Paul and Rubio Take Early Lead in 2016 Spending
Policy + Politics

Paul and Rubio Take Early Lead in 2016 Spending


Groups supporting Senators Rand Paul and Marco Rubio lead the pack of potential Republican presidential candidates in spending money and investing in possible campaigns this year, more than 20 months before the first votes are cast in 2016.

No politician has yet declared his or her candidacy, but first-quarter fundraising numbers submitted to the Federal Election Commission and released this week show backers of Rubio and Paul spent several hundred thousand dollars to help both senators in the first three months of 2014.

Kentucky Senator Paul's RANDPAC group spent over $580,000 in the first quarter, much of it on fundraising, consulting, and travel expenses as the first-term lawmaker crisscrossed the country spreading his libertarian message and courting groups that do not traditionally support Republicans.

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Paul has built a national infrastructure largely on the back of his father Ron Paul's network from previous presidential campaigns.

Rubio, a Florida senator who has fallen out of favor with many in the party's right wing over his support of immigration reform, has been one of the most active contenders since 2013.

The freshman's Reclaim America PAC raised over $530,000 in the first three months of 2014, and spent over $375,000. Much of that money went to consultants and data analytics teams that could help Rubio if he chose to run for president.

Other possible candidates have been meeting with donors and operatives to set up potential campaigns, but have not been as publicly active as Rubio and Paul. Former Florida Governor Jeb Bush has no similar political committees, for example, while groups associated with Texas Senator Ted Cruz have not raised or spent as much.

Embattled New Jersey Governor Chris Christie demonstrated his own fundraising acumen by leading his Republican Governors Association to a $23.5 million first quarter but he has no federal groups raising money for a possible presidential run.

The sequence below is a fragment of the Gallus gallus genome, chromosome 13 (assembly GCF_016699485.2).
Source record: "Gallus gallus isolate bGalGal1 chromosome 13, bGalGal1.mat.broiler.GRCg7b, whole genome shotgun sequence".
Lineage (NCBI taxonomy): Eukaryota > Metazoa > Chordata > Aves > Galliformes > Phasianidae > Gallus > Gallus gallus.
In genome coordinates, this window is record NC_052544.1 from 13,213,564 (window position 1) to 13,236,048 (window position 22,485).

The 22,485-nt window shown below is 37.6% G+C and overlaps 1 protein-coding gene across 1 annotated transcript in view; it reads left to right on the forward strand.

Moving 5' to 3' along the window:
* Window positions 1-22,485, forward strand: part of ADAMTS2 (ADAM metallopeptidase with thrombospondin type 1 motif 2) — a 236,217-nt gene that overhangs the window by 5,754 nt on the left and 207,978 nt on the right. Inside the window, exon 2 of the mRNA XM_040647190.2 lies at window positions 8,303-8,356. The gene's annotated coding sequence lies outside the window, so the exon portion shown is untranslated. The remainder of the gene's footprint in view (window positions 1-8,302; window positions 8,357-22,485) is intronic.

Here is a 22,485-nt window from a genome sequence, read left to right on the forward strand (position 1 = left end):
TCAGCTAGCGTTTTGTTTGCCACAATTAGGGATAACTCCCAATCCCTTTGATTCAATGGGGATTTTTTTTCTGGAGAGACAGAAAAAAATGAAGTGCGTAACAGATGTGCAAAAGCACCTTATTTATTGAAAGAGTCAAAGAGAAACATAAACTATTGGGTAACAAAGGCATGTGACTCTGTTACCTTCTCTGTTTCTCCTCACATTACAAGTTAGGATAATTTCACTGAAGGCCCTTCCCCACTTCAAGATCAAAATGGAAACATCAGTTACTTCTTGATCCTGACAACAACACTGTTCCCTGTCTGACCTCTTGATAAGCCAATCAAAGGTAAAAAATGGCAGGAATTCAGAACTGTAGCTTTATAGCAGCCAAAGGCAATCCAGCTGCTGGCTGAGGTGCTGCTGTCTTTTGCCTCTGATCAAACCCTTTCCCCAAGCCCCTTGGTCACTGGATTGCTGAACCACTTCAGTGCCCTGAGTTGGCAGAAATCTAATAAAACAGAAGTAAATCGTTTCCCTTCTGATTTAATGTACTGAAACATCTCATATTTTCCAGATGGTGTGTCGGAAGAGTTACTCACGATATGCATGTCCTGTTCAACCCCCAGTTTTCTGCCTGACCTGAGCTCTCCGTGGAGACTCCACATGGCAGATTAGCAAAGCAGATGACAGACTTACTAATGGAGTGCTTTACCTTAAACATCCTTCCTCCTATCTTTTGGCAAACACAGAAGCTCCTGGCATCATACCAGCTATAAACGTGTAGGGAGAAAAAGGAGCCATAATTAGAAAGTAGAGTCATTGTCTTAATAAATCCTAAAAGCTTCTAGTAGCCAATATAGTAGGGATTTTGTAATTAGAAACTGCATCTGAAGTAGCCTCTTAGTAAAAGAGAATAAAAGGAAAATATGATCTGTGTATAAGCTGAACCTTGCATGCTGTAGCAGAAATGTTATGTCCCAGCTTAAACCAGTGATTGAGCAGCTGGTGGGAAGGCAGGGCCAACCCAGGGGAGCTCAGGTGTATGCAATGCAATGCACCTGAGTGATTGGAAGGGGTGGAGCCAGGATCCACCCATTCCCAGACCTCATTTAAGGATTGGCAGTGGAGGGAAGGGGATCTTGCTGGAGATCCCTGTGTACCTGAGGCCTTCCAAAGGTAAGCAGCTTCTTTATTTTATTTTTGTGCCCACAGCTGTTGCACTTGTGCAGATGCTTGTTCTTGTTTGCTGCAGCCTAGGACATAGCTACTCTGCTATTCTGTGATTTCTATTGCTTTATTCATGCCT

On the Democratic side, a network of independent organizations has been laying the groundwork for a campaign by former U.S. Secretary of State Hillary Clinton. The first quarter saw increased activity by Priorities USA Action, the primary fundraiser for President Barack Obama in 2012, which now stands behind Clinton.

The group, which is led by Obama's 2012 campaign manager Jim Messina and is expected to be the Clinton campaign's main money vehicle, spent over $535,000 in the first quarter despite not actively fundraising.

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It had earlier come under fire for not doing enough to support Democrats in 2014 elections, and it sent $250,000 to the primary PAC supporting congressional Democrats - House Majority PAC - in February.

Last week Ready For Hillary, a super-PAC urging the former first lady and senator to run by building up grass-roots support, announced it had raised more than $1.7 million in the first quarter. That brought its fundraising haul to over $5.75 million since launching in 2013 - despite a self-imposed cap of $25,000 per donation.

Clinton holds a considerable lead over other potential Democratic presidential contenders in preliminary polling.